Sunday, November 15, 2015

The big day finally dawned!

Simone and I headed down to Rotorua on Friday 13 November 2015 in readiness for the Tarawera 50km event taking place the next morning.  It is quite a surreal feeling to face the realisation that we really were about to run 50kms (somehow when you train each week you never expect race day to actually arrive - but here it was less than 24 hours away). Once we had registered and collected our race numbers we headed off to pick up takeaways for dinner (burger fuel) and then decided it might be wise to get an early night.

To be fair I didn't sleep at all well - I was awake at midnight, 2.30 am and then 4.30am.  I finally got up around 5.45 to have a hot shower followed by a light breakfast (banana and cup of tea).  Coach Sue and husband Graham were picking us up at 7.15 to take us to the starting line, so we were ready and waiting by the time they pulled up outside our motel.

It was a stunning day with clear blue skies and no wind -  perfect for such a big day out.  The race started at Te Puia amongst the geysers and mud pools - it was such a relief when the start was finally underway.  The 50km walkers left first at 8am followed by the rest of the field (marathon and 50km participants), 30 minutes later.

Strangely enough it took me about 10kms before I felt I was part of the event  (this has happened before for events that really take me well outside my comfort zone) - it also took an hour and 20 minutes to get to the 10km mark.  I was starting to realise that the Tarawera trail was going to be one of the most gruelling events that I have ever taken part in. The terrain was quite unforgiving and there were some parts that I literally had to crawl up on my hands and knees due to the steepness of the trail.

Smiling for the camera (anything for a break)
There were aid stations every 7 kms and I was blown away by how well catered the event was but also wondered how on earth the organisers were able to set up tables in middle of the forest laden with every possible food imaginable. That must have been quite a feat in itself.

Just past the 28km mark
There were parts of the day where Simone and I felt quite physically sick (thankfully not at the same time) - but possibly from the sheer challenge that the trail provided - on some occasions our hearts felt like they were going to burst from pumping so hard.

The scenery was magical but to we were so focused on putting one foot in front of the other that I doubt we enjoyed our surroundings.  By 28kms (4 hours 15 mins) we were asking ourselves what on earth we were doing (in language that wasn't quite so pretty).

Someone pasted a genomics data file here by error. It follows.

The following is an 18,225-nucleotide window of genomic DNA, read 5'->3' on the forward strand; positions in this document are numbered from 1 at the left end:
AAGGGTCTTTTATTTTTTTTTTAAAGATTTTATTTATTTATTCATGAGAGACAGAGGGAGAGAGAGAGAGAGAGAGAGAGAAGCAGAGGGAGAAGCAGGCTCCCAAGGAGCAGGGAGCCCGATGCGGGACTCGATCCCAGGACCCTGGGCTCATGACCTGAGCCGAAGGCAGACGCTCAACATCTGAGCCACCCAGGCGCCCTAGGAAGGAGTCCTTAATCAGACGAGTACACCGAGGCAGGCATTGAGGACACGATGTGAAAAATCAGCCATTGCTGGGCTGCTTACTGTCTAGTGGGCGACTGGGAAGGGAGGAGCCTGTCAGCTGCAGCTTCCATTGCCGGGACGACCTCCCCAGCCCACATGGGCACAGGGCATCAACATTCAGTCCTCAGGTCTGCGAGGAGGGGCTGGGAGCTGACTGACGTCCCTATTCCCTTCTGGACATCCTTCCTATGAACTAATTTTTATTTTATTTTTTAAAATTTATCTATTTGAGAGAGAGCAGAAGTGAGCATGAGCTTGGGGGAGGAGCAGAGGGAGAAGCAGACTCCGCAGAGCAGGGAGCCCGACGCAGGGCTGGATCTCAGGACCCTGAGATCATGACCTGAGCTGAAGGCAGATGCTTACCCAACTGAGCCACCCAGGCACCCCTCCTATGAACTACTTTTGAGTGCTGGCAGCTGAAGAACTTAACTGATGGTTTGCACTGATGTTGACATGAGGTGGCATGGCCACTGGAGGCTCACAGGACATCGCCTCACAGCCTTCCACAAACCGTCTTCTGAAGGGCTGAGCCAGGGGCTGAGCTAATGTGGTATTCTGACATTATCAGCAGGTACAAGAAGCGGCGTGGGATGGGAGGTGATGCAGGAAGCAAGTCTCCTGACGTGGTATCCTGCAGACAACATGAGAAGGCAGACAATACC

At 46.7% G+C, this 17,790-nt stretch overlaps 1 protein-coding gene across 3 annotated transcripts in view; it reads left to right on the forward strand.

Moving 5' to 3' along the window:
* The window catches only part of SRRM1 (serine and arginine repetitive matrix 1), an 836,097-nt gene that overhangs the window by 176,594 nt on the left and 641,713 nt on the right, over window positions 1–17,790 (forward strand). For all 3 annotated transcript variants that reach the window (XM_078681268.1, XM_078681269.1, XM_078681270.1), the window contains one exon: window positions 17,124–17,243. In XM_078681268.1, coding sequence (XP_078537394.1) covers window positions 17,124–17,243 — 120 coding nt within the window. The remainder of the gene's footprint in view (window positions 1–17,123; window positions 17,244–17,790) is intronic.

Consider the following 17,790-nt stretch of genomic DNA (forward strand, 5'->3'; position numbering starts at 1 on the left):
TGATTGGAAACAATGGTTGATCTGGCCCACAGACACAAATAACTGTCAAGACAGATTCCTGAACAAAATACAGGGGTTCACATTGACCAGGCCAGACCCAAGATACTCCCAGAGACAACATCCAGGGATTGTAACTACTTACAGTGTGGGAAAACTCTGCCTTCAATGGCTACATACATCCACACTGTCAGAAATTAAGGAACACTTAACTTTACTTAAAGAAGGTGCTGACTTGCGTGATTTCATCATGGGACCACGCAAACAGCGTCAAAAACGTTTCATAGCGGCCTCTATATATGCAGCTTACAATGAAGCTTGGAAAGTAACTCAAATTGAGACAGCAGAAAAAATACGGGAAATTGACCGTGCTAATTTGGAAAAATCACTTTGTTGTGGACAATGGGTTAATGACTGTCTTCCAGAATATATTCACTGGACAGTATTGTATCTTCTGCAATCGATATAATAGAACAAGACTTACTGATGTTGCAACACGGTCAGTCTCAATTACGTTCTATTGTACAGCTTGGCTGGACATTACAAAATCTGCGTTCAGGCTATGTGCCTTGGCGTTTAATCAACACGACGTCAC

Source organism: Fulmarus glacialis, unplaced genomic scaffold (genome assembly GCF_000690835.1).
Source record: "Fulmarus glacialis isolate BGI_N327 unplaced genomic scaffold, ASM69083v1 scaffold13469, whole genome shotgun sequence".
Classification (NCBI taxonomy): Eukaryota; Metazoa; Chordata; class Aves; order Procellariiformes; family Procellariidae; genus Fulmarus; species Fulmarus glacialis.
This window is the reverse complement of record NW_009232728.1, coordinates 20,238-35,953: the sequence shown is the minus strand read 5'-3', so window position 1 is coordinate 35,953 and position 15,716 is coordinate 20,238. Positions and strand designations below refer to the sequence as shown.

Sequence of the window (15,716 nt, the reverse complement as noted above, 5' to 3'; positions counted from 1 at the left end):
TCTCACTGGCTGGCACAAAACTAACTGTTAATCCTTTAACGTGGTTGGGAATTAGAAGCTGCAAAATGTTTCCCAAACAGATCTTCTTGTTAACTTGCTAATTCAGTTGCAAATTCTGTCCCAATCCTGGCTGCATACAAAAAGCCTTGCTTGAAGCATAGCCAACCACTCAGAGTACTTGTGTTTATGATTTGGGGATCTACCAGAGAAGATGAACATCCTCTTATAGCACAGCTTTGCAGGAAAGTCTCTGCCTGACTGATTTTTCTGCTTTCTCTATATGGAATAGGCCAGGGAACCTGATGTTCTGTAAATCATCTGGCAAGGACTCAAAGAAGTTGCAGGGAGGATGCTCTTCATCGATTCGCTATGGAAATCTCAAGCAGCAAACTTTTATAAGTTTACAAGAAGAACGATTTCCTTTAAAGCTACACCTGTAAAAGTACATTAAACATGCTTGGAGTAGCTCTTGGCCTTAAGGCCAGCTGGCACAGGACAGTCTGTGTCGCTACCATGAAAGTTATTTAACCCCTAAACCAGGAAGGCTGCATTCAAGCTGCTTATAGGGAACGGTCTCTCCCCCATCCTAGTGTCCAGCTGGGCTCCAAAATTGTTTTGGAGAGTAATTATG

We managed to run together through to the Buried Village (or just slightly beyond) which was at 35kms.  This aid station put on scones, jam and cream which are a vice that I couldn't pass up and unfortunately I didn't feel too well afterwards (no surprises there)!  The trail out of the Buried Village was up some very steep steps and I had to let Simone go on whilst I slowed up a bit to get over the feeling of nausea.

I went through the 40km mark in 6.5 hours and realised given the terrain that there was another 2 hours ahead of me.  However, I knew at this point that I would definitely finish the event despite my toes being very blistered and sore.  There was a shock to come at the 46 km mark on hearing that the next two kilometres were practically vertical and at this stage of the day there was very little left in the tank.  However, persistence pays off and at 48km the last two kilometres were all downhill - albeit a very steep trail down which was quite slippery due to the gravel.

It was such a relief to reach hot water beach - 50kms - I don't know where I got the strength from to run to the finish line but it came from somewhere.  It was awesome to see Simone there who had finished about 15 minutes ahead of me - we were both so relieved to have survived the day.  It was now after 5.00 pm - 8.5 hours after we had left the start line.  The longest day out that either of us had ever had in any sporting event.

We then had a two hour wait to get on a boat back to mainland - the queue was so long and there were only two water taxis - we were beyond tired although managed to inhale a sausage and glass of beer while we waited.  We then took a shuttle and a bus back to the start where we then had to walk a kilometre back to our motel (I don't know how we managed that).  We finally arrived back at the motel at 8pm, ordered an indian takeaway, sat in a spa, then ate dinner hardly able to speak a word to each other. I did manage to phone Sue to see how she had done on the course and was very impressed to hear she had finished in just over 7 hours (such an awesome result).

Then blow me down if Simone didn't say she thought she might do it all again next year   Really?

Until next time…..:)

1 comment:

  1. I love the way you smile in every photo even though you are probably crying on the inside! I saw the aid table and for a split second though, hmmm that might be a cool thing to put on the bucket list - but yeah - nah lolol